Minor-league players came to the big leagues unprepared to compete, and sometime unprepared to hit a cutoff man. Players lingered on the disabled list. Joe Mauer went soft without being called on the carpet. Smith signed Nishioka as much for marketing reasons as baseball reasons, and it wound up backfiring horribly on two fronts: Nishioka couldn't play, the player he was supposed to replace, J.J. Hardy, had a career year in Baltimore.
Ryan brings personnel expertise to the job. He also brings leadership. I don't see him being able to fix the Twins in the short term, but he will move them back towards respectability, both on the field and throughout the organization.
Joe Paterno should not coach this weekend, and if he is as guilty of inaction as he appears to be in the Jerry Sandusky case, he should never coach again.
He failed as a leader. He failed as a human. He should go away, quickly and quietly.
If the Vikings ever want to be taken seriously again as an organization that values its reputation, and if the Wilfs can even remember issuing the ``Code of Conduct'' in the wake of the Love Boat, and if Chris Cook is found guilty of strangling his girlfriend, the team needs to cut ties with him.
Let due process take its course. If Cook is found guilty, the Vikings can't have him on their roster. Not if they ever want to be taken seriously again as an organization that cares about its reputation.
What Cook allegedly did is much worse than anything that happened on the so-called Love Boat. Violence against women can't be tolerated by a responsible group of owners and team executives.
Upcoming: I'll be on 1500espn at 2:05 p.m. today. My twitter handle is @Souhanstrib.
There are certain questions I get asked repeatedly. Let me provide a few answers:
1. I don't write headlines. If you love the headline, I don't get the credit. If you hate the headline, I'll take the blame if you like, but I didn't write it. And while we have a dedicated team of editors who do their best to capture the spirit of a column in the headline, please don't read the headline and fire off an angry email. The opinion expressed in the column might be slightly different, or less vehement, than the headline suggests.
2. I don't write ``articles.'' I write ``columns.'' The difference, and my business does a terrible job of differentiating these things, is that articles are supposed to be based in objectivity and reporting, while a column allows the auithor to express opinions and his or her perspective. It's my job to write opinion pieces, so if you're shocked to see me writing opinion, well, we in my industry haven't done a very good job of explaining to you that that is my role.
The line has blurred over the years, with more beat writers (people assigned to cover specific teams or leagues) writing more opinion pieces, but essentially my job is to do my homework and then tell you what I think. A beat writer's job is to bring you the news.
3. I don't dislike Jerry Kill, and I wouldn't be surprised if, in three years or so, he's fielding a competitive Big Ten team. In fact, I like the guy. I like open, honest, intense people.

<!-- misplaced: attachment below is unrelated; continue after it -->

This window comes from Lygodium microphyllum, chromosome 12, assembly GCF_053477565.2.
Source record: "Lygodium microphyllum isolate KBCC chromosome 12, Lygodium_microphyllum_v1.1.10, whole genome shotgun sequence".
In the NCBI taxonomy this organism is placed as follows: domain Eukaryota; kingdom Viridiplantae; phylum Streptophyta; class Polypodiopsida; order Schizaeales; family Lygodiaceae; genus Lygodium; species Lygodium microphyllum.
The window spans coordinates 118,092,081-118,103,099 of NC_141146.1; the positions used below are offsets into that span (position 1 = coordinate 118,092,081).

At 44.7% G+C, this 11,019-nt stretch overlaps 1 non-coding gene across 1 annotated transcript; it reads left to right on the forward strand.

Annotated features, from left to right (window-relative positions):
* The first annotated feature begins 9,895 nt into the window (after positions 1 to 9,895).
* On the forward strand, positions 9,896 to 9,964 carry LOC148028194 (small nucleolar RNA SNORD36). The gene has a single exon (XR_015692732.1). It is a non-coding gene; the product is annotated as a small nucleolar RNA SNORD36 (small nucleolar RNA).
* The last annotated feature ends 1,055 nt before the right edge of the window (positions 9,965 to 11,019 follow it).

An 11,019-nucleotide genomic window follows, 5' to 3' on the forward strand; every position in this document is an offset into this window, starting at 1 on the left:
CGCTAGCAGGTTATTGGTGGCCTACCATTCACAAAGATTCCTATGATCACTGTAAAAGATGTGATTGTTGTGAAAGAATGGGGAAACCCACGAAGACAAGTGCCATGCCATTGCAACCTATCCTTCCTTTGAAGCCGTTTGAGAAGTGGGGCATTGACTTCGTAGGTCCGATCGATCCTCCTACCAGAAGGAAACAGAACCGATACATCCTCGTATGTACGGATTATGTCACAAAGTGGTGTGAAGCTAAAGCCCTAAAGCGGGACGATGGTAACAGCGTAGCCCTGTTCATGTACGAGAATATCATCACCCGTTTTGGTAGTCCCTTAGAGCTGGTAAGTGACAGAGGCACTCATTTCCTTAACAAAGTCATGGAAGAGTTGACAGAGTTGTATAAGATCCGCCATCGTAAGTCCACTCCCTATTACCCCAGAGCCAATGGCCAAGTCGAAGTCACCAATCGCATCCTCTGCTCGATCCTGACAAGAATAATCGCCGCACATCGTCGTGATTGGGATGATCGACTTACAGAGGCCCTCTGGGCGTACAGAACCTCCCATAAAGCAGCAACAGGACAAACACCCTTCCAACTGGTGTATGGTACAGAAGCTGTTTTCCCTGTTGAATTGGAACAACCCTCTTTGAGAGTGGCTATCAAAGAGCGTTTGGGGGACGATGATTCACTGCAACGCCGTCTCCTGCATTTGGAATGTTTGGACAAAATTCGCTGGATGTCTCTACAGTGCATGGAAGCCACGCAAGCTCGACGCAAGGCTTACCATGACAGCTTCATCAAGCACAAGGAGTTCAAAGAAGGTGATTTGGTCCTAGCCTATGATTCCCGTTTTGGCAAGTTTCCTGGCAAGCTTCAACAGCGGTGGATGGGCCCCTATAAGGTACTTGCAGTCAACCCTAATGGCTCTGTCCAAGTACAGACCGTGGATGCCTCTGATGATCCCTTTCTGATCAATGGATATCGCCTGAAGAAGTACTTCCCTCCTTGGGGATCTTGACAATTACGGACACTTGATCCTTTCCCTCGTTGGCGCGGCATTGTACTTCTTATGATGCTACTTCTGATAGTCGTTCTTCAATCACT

I criticized the timing of his contract extension because it looks to me like another amateurish decision by the overseers of Gophers athletics. I'm not calling for him to be fired; I'm saying that he should be forced to prove himself like anyone else in any line of work before he's rewarded.
Sorry, a one-point win at home over Iowa doesn't justify the extension. It was a nice moment and a sign that Kill hasn't lost his players, which is a positive development. But as I've said before, if beating Iowa at home is such a monumental achievement, why didn't Jeff Horton get the job?
4. I haven't been as hard on Leslie Frazier as many of you would have liked because I had low expectations for this team entering the season. I figured this was a 7-9 team, and I wouldn't be surprised if that's about where this team ends up.
I think Frazier is learning on the job, and that should be expected. To me, the key to his tenure might be how his offensive coordinator, Bill Musgrave, handles the offense now that Christian Ponder is in place. Musgrave is highly respected around the league as a quarterbacks coach. Now he has to prove he can run an offense effectively. Sunday was a start, with Musgrave using Percy Harvin creatively and getting Adrian Peterson involved in the passing game.
5. I haven't been as hard on Ron Gardenhire as many of you would like because I think the average fan is nuts when it comes to evaluating managers. Take the World Series. Both managers made egregious strategical errors, and yet Ron Washington almost guided his team to a title, and Tony La Russa won the title with a team that shouldn't have even been there.
All managers, even the greats, make moves that make us scratch our heads. And no manager can win without pitching depth and talent.
I didn't see Gardenhire performing any differently this season than he did when the Twins were considered baseball's model franchise. He's not the X factor.